Notes on wedding shower etiquette
No matter how many impromptu parties or extravagant events you've hosted or attended, the wedding shower beckons a whole new set of rules unbeknownst to even the most social bride to-be. So for those of you who have a few lingering questions–or for the completely clueless, not to worry. We are breaking down all the dos and don'ts of the elusive wedding shower. From guest list to host possibilities and presents, we'll cover all the bases. So let's get started.
The Hostess With The Mostess
According to Emily Post, it's poor etiquette for the bride's family to host the shower. It insinuates that her family is asking for gifts, since gifts will be given at the shower. But this one stipulation aside, the door is open for anyone else to throw this soirée. This is a perfect opportunity to allow future in-laws or siblings of your fiancé to have a hand in wedding festivities. Stick to tradition and allow someone else other than your family to plan the party.
When it comes to guest lists, it's perfectly acceptable to give your names to whomever the host may be. Should you be doing so, it is also necessary to provide him or her with contact information for getting out the invites. Bonus points for the Type A bride who creates a spreadsheet to help the host keep organized when receiving RSVPs. A typical guest list should include the bridal party, close friends and family members. Should you have a second shower, be sure to share the original guest list with the second host–it's a faux pas to invite the same guests twice, as it would require buying two gifts.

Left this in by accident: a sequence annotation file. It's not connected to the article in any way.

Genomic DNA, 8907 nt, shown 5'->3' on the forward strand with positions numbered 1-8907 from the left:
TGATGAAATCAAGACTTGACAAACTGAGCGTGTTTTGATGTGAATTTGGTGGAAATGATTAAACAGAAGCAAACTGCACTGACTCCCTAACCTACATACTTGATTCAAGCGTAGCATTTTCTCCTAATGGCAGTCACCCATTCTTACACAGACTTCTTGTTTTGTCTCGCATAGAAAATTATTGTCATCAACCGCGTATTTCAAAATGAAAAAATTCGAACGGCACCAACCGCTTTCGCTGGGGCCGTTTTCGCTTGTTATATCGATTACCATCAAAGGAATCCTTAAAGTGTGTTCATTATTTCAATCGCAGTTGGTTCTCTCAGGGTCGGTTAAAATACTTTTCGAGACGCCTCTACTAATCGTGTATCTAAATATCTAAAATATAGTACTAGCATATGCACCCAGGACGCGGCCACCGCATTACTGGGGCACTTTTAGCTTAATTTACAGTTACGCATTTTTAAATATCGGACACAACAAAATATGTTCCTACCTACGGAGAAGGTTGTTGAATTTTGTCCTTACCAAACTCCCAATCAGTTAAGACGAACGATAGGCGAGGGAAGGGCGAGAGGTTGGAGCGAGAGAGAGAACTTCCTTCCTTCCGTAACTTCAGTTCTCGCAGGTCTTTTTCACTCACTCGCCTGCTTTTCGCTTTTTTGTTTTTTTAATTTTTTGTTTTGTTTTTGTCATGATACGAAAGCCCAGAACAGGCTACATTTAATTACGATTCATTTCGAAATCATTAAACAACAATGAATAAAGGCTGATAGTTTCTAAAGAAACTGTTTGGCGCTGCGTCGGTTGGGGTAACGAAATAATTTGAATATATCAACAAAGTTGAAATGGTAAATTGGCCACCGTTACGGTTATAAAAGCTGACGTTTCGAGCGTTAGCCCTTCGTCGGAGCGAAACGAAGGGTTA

The invitations should be sent out at least a month in advance. This allows adequate time for receiving responses to make sure all guests are accomodated for at the event. Also the shower should take place 1-2 months prior to the wedding. When it comes to the invitation itself, tangibility is a must. Invitations should be printed and sent via post to all guests. Keep in mind stationer printing turnaround time and plan accordingly.
Making The Cut
It's very poor form to invite anyone to a shower who is not invited to the wedding. No exceptions.
Long Live Tradition
According to many etiquette experts, the tradition of the groom making his grand entrance with a bouquet for the bride just before she opens the gifts is not only still appropriate but also currently trending. For faraway guests who have yet to meet your man, this creates the perfect exciting moment for him to get his introduction.
While it's an obvious aspect of the wedding shower that guests in attendance bring a gift, don't forget your own duty as bride and groom. Be sure to pick up a little something thoughtful for your host to show your appreciation for his or her hosting of the shower.
SInce guests will be expected to bring a gift, feel free to include registry information with the printed invitation–however not in the actual invitation. The reason: registry items are simply a suggestion when it comes to gift shopping, not a requirement.